Trump’s EPA chief was in South Dakota. Here’s how local corn growers welcomed him.

Source: By Patrick Anderson, Argus Leader • Posted: Thursday, June 14, 2018

Farmers and ethanol producers rallied in Sioux Falls on Wednesday to voice frustration with unmet promises from the White House.

Houghton area farmer Troy Knecht led off the rally by telling the head of the United States’ Environmental Protection Agency to uphold the renewable fuel standard and President Donald Trump’s vows to allow E-15 gasoline blends year-round.

EPA Administrator Scott Pruitt was in South Dakota the same day as the Sioux Falls rally. Knecht and others speakers used the event to accuse him of undermining the ethanol industry.

“He skirted in behind our congressional delegation and the governor’s office,” Knecht said. “It’s been very quiet. And we’re here today to bring awareness to everyone in the state of South Dakota and the Upper Midwest that the administrator is not doing his job.”

About 200 attended the rally while Pruitt was in the state to speak to farmers in the Reliance area.

Corn and ethanol are pivotal to the state’s economy. Corn prices helped South Dakota make a quick recovery from the Great Recession in 2011 and when they plummeted in recent years it had a cooling effect on the state’s economy—even in Sioux Falls.

Tractors drove through the city Wednesday morning ahead of the rally to underline the importance of the state’s agricultural industry.

Farmers and supporters hold signs in Falls Park to

 

Photos: Farmers gather in Falls Park to support the ethanol industry

Many gathered were employees of Poet, a Sioux Falls-based ethanol company which just became thebiggest producer of biofuels in the U.S. Doug Berven, Poet’s vice president of corporate affairs, sardonically welcomed Pruitt to South Dakota—the EPA chief did not speak or appear to be in attendance.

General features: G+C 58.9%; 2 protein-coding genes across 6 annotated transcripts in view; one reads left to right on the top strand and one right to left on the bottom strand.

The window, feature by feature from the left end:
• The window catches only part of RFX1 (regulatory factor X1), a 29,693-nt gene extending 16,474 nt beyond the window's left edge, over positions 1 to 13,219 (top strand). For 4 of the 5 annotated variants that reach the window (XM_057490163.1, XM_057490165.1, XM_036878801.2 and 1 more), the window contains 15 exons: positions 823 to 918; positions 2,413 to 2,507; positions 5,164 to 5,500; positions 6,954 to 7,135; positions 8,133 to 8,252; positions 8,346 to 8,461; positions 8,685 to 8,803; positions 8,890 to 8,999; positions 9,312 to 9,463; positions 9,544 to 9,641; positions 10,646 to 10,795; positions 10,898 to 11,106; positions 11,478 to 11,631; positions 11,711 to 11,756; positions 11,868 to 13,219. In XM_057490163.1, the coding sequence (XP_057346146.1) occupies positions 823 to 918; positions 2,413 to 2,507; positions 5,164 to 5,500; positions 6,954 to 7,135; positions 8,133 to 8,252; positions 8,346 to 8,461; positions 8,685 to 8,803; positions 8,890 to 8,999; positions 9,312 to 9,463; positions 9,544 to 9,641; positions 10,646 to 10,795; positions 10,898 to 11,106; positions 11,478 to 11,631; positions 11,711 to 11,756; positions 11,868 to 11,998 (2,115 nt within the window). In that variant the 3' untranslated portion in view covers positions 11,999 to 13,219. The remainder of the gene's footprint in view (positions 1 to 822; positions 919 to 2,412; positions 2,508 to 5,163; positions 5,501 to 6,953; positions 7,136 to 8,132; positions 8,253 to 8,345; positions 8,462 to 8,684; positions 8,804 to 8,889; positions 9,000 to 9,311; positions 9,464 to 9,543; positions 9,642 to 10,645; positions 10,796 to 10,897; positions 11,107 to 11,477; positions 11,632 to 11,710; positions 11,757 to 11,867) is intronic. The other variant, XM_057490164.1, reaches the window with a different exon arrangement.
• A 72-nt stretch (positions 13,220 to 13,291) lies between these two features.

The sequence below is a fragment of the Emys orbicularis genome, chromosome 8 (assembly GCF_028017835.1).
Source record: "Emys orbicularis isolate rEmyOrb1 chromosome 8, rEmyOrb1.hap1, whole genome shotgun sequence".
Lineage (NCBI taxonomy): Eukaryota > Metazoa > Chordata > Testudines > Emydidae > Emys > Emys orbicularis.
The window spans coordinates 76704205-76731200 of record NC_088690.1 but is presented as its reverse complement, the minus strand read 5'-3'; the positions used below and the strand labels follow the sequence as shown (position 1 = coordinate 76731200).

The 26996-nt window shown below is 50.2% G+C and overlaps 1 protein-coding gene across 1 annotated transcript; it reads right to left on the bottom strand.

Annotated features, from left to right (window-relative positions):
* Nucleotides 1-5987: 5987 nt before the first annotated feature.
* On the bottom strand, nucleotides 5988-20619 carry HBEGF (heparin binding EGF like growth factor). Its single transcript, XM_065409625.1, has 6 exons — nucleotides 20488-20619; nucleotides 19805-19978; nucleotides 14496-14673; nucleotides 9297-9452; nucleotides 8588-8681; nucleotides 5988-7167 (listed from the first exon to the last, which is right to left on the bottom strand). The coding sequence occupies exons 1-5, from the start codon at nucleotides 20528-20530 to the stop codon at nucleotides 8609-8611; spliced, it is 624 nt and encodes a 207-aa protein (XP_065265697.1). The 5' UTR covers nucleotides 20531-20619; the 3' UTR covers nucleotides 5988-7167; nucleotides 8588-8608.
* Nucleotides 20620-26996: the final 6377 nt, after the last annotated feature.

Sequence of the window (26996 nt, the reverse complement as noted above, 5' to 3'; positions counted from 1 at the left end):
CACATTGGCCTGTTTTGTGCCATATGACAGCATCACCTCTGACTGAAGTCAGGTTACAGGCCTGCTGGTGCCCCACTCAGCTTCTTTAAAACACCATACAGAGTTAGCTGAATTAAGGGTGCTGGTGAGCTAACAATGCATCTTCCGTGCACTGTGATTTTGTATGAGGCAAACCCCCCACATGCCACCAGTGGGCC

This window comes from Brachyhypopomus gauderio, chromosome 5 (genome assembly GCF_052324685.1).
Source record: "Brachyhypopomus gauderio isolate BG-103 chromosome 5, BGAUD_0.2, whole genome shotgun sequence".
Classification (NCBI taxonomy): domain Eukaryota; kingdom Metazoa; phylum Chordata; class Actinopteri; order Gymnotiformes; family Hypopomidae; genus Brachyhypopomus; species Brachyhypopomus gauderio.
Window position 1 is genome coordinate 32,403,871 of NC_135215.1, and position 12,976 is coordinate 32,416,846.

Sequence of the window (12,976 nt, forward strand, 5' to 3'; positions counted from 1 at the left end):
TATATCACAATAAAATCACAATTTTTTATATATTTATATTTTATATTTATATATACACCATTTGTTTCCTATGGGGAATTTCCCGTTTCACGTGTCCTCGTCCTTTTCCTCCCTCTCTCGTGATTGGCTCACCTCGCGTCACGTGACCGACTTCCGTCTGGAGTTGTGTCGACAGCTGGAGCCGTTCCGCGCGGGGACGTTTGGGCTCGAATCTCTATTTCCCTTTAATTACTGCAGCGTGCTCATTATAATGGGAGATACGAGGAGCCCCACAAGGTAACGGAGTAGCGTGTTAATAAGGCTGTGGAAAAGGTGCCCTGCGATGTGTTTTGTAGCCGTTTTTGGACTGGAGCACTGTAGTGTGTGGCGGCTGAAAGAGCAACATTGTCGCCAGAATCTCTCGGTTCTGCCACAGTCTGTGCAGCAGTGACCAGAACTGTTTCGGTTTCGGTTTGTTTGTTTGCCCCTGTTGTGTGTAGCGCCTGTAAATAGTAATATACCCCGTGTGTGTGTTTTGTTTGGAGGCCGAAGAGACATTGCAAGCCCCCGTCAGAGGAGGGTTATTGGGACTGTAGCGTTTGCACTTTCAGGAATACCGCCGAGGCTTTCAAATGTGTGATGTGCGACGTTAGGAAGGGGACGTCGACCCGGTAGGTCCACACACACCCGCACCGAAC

Pruitt has granted waivers to oil producers, allowing them to ignore ethanol blending rules. The renewable fuel standards have for years been essential to driving ethanol production.

“We’re up against the most powerful marketing force in the country,” Berven said.

Biofuels have taken a hit because of Pruitt’s actions. The changes mean less ethanol production and demand for corn. The reduction is equal to 1.63 billion gallons of ethanol, worth an estimated $2.45 billion in ethanol and $1.96 billion in corn, according to the Renewable Fuel Association.

Orrie Swayze, a corn grower from Wilmot, did not drive a tractor to the rally. He drove his car, which he often fills with E-50 or E-85 blends even though it’s not flex-fuel.

Ethanol has a historical importance to South Dakota farmers because of the amount of corn it consumes. Some of the EPA’s efforts to undermine biofuels have made him cynical, Swayze said. One of the proposals from the EPA would make it illegal to fill-up a standard gas tank with higher blends, Swayze said.

He doesn’t trust the White House’s vows to help biofuel.

“Frankly I think we’re being taken for a ride on this E-15 deal,” Swayze said.

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